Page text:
The statement that we are created in the image of G‑d means that we were formed as a reflection of our Creator’s attributes and characteristics. This cannot be taken to mean that we literally look, feel or think like G‑d does, because He has no form and is not limited in any way. Rather, we are like a one-dimensional reflection of a real object. From the reflection we can have an inkling of the original, but the reflection is literally nothing in comparison to the original. (3)


We function as representatives of God not by isolating ourselves in a vacuum but as an offering (“living sacrifices” Romans 12:1-2) or light (Matthew 5:14-16) to the dark corners of this world. As soldiers in the army of the Lord, we are equipped for battle. We have the belt of truth and the breastplate of righteousness. In this blog, we will explore Paul’s analogy of the Roman soldier’s hobnailed sandals in Ephesians 6:15.


“And your feet shod with the preparation of the gospel of peace.”


Military Significance of the Roman Caligae

Paul is alluding to the Roman soldier's caligae sandals which were a crucial component of the Roman military uniform, serving both practical and symbolic purposes. Caligae were sandals made of leather that were fastened to the feet with leather straps. The sole was typically made of multiple layers of leather and was thick and sturdy, protecting the feet. The upper part of the sandal was usually made of one piece of leather that was folded over the foot and fastened with straps.

Pair of Roman Military Caligae, photo by T. Harman, 2001

One of the most distinctive features of caligae was the hobnailed sole. The hobnails were small, pointed metal spikes that were attached to the bottom of the sole. These hobnails acted like our modern-day cleats provided traction on slippery surfaces and allowed the soldier to maintain footing on difficult terrain.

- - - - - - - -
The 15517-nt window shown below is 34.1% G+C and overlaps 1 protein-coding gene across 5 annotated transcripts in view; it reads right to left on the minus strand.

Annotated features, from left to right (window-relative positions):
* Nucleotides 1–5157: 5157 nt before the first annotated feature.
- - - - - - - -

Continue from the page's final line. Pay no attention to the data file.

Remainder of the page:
The hobnails were also used to make loud noises while marching on the stone Roman roads that crisscrossed the country. The cadence of the marching soldiers combined with the distinctive noise of the metal on the stone, served to intimidate the enemy and to help the soldiers keep time while marching in formation.

Roman Military Caligae with Hobnails, photo T. Harman, 2001

The sandals were designed to be lightweight, and comfortable, and protected the feet from injuries due to sharp rocks and other road hazards. These features allowed soldiers to move quickly and effectively while maintaining their footing on slippery and uneven surfaces.


Spiritual Significance of the Roman Caligae

In spiritual battles we are able to remain grounded (feet shod with sandals) and “at ease” with a “shalom or peace that passes all understanding” in the midst of the raging battle because our surefootedness is reinforced with the integrity of our heart (breastplate of righteousness - dikaiosune), (4) because our integrity or righteousness is held firmly in place because it is firmly secured by the “reality” of the truth (belt of truth - aletheia), (5) which is based upon the principles of the scriptures and not an “illusion.”


We can stand firm because we are on solid ground. We do not slip and fall with every encounter within cultural wars, passing fads of popular culture, or unscriptural doctrines that creep their way through our houses of worship.


The good news is we are able to prepare ourselves for spiritual battles. Even if we are diagnosed with cancer, or we lose our job, get divorced or all hell breaks out in the world, we are more than conquerors.


References


(2) "The Image of God." Ancient Hebrew Research Center (AHRC), ancient-hebrew.org. Accessed 31,

August 2023.


(3) "What Is the 'Divine Image' in Man?" Chabad.org. Accessed 1, September 2023.


(4) Harman, Dr. Terry. "The Raging Culture Wars and the Battle for Truth: What Is Truth? (Ephesians


(5) Harman, Dr. Terry. "The Raging Cultural Wars and the Breastplate of Righteousness (Ephesians 6:14)."

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JP
JP
Sep 27, 2023
Rated 5 out of 5 stars.

The description given by the Ancient Hebrew Research Center and Chabad both describes Yeshua/ Jesus beautifully.